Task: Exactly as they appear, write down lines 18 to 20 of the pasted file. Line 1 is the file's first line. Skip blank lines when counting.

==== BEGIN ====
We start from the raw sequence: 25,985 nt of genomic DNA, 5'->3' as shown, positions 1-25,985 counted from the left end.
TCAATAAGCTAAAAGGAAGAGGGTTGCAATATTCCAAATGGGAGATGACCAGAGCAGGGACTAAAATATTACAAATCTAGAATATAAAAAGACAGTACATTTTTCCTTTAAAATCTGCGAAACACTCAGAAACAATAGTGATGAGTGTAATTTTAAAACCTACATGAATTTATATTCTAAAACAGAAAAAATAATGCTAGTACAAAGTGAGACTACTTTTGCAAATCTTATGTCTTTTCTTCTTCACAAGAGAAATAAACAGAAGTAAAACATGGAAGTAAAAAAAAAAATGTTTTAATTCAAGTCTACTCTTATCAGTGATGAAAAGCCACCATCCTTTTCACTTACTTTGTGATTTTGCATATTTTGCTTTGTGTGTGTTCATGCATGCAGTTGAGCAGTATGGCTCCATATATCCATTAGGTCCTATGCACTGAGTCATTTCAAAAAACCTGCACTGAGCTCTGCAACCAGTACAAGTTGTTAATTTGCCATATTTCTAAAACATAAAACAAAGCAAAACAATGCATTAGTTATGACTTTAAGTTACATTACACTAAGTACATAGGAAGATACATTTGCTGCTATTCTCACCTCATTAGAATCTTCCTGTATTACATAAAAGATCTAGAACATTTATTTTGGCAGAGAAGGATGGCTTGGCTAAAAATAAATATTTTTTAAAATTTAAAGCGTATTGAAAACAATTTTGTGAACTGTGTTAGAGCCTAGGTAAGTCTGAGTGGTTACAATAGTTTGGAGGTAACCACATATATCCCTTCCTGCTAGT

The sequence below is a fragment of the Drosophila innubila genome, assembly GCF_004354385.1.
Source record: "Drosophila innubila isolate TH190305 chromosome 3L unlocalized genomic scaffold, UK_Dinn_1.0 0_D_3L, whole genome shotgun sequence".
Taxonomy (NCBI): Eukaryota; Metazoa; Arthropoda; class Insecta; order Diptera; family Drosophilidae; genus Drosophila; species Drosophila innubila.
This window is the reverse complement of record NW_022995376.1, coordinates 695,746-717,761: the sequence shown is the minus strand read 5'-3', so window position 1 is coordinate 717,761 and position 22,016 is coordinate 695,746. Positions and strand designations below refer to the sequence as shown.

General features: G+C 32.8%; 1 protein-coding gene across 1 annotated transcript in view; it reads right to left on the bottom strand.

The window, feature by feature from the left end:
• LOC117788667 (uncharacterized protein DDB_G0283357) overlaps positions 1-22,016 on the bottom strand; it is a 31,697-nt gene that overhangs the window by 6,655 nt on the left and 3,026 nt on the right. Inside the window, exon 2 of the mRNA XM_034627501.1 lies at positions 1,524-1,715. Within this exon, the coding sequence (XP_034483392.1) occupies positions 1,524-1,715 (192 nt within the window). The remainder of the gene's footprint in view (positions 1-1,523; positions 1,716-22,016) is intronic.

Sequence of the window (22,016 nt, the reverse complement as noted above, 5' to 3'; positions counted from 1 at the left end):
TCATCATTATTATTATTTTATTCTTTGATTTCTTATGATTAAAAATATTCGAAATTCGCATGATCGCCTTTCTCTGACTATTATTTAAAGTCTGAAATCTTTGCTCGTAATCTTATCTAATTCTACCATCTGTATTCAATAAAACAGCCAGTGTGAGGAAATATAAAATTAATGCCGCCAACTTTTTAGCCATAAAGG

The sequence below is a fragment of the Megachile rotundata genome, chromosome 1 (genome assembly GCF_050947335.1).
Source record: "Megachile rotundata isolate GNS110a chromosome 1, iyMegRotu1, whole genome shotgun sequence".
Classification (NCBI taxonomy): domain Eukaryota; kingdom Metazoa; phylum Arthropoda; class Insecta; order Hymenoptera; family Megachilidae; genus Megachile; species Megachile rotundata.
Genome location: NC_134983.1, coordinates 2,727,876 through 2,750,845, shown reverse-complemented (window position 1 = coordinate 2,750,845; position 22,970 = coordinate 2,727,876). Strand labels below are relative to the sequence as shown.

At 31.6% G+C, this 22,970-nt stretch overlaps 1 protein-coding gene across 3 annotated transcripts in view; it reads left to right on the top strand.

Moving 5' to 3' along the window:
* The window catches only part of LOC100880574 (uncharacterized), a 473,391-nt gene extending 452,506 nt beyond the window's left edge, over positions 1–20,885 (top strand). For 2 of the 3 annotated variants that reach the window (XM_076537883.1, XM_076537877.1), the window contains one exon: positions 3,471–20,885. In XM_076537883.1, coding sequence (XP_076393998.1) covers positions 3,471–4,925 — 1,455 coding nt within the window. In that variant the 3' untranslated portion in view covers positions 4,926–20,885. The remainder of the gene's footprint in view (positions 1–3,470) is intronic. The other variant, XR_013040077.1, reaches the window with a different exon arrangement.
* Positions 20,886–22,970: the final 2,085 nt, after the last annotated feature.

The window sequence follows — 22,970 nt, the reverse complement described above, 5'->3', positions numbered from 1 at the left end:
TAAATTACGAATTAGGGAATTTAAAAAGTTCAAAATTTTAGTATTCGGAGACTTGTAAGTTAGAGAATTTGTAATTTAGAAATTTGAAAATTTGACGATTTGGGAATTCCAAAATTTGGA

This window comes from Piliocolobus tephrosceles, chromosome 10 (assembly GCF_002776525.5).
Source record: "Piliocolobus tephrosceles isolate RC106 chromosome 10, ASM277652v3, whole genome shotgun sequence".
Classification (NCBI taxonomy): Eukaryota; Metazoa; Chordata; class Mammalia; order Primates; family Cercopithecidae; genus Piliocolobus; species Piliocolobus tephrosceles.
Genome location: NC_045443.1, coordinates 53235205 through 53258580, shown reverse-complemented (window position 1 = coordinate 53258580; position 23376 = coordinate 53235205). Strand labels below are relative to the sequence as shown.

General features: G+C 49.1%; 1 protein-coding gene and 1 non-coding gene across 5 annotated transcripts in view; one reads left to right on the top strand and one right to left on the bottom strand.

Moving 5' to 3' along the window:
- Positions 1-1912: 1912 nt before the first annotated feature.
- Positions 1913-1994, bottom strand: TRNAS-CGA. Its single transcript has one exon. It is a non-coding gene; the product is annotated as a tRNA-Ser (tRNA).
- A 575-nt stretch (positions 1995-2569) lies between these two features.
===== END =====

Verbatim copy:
* The window catches only part of LOC100880574 (uncharacterized), a 473,391-nt gene extending 452,506 nt beyond the window's left edge, over positions 1–20,885 (top strand). For 2 of the 3 annotated variants that reach the window (XM_076537883.1, XM_076537877.1), the window contains one exon: positions 3,471–20,885. In XM_076537883.1, coding sequence (XP_076393998.1) covers positions 3,471–4,925 — 1,455 coding nt within the window. In that variant the 3' untranslated portion in view covers positions 4,926–20,885. The remainder of the gene's footprint in view (positions 1–3,470) is intronic. The other variant, XR_013040077.1, reaches the window with a different exon arrangement.
* Positions 20,886–22,970: the final 2,085 nt, after the last annotated feature.

The window sequence follows — 22,970 nt, the reverse complement described above, 5'->3', positions numbered from 1 at the left end: